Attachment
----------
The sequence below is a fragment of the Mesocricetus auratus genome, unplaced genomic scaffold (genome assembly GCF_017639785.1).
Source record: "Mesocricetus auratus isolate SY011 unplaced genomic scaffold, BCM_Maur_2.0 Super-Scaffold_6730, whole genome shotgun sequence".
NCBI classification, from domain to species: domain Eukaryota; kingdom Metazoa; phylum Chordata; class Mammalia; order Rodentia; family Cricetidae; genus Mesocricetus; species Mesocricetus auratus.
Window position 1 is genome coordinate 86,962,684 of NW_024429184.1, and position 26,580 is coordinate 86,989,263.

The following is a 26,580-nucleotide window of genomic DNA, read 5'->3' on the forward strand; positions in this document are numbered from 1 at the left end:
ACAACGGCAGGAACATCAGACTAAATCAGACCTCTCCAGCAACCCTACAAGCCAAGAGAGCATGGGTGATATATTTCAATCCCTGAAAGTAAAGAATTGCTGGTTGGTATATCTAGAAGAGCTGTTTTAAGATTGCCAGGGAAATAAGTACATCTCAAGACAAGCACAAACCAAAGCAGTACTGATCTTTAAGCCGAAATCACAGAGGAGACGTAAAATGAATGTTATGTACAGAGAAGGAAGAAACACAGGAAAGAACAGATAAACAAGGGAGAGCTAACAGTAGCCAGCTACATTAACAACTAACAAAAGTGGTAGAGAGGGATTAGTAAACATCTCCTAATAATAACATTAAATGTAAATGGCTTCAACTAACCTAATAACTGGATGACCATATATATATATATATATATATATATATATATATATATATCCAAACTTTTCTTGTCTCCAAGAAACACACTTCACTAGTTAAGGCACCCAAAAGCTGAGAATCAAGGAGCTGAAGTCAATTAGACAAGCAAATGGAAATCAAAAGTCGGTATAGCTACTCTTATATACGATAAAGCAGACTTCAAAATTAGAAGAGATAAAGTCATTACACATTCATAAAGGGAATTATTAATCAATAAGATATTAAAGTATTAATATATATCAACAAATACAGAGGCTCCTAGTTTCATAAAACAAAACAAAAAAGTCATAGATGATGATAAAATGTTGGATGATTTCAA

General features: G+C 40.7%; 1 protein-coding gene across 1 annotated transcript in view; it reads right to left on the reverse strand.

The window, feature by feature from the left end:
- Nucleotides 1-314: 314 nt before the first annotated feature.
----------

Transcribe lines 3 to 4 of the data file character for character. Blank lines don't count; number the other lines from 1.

NCBI classification, from domain to species: domain Eukaryota; kingdom Metazoa; phylum Chordata; class Mammalia; order Rodentia; family Cricetidae; genus Mesocricetus; species Mesocricetus auratus.
Window position 1 is genome coordinate 86,962,684 of NW_024429184.1, and position 26,580 is coordinate 86,989,263.